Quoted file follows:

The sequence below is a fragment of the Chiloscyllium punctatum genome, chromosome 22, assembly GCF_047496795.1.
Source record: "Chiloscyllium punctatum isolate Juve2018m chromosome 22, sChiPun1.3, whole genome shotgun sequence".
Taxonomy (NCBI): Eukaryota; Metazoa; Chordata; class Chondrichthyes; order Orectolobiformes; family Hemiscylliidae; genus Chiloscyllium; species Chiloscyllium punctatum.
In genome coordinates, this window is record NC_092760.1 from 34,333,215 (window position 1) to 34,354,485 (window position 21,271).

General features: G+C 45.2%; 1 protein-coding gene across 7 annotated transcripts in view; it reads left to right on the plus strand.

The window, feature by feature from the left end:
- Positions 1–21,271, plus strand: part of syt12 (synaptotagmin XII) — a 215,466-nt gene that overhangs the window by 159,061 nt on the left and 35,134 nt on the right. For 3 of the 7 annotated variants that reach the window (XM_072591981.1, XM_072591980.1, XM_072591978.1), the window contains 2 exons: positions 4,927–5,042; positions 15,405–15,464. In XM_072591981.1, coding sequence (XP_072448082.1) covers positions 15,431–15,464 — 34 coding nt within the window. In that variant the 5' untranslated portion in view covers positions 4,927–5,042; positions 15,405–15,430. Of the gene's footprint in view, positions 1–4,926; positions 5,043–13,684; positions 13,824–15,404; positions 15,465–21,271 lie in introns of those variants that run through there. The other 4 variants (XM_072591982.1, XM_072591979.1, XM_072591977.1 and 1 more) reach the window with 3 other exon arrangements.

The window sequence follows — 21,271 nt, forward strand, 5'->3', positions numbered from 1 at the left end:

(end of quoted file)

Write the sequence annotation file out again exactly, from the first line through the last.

The sequence below is a fragment of the Chiloscyllium punctatum genome, chromosome 22, assembly GCF_047496795.1.
Source record: "Chiloscyllium punctatum isolate Juve2018m chromosome 22, sChiPun1.3, whole genome shotgun sequence".
Taxonomy (NCBI): Eukaryota; Metazoa; Chordata; class Chondrichthyes; order Orectolobiformes; family Hemiscylliidae; genus Chiloscyllium; species Chiloscyllium punctatum.
In genome coordinates, this window is record NC_092760.1 from 34,333,215 (window position 1) to 34,354,485 (window position 21,271).

General features: G+C 45.2%; 1 protein-coding gene across 7 annotated transcripts in view; it reads left to right on the plus strand.

The window, feature by feature from the left end:
- Positions 1–21,271, plus strand: part of syt12 (synaptotagmin XII) — a 215,466-nt gene that overhangs the window by 159,061 nt on the left and 35,134 nt on the right. For 3 of the 7 annotated variants that reach the window (XM_072591981.1, XM_072591980.1, XM_072591978.1), the window contains 2 exons: positions 4,927–5,042; positions 15,405–15,464. In XM_072591981.1, coding sequence (XP_072448082.1) covers positions 15,431–15,464 — 34 coding nt within the window. In that variant the 5' untranslated portion in view covers positions 4,927–5,042; positions 15,405–15,430. Of the gene's footprint in view, positions 1–4,926; positions 5,043–13,684; positions 13,824–15,404; positions 15,465–21,271 lie in introns of those variants that run through there. The other 4 variants (XM_072591982.1, XM_072591979.1, XM_072591977.1 and 1 more) reach the window with 3 other exon arrangements.

The window sequence follows — 21,271 nt, forward strand, 5'->3', positions numbered from 1 at the left end: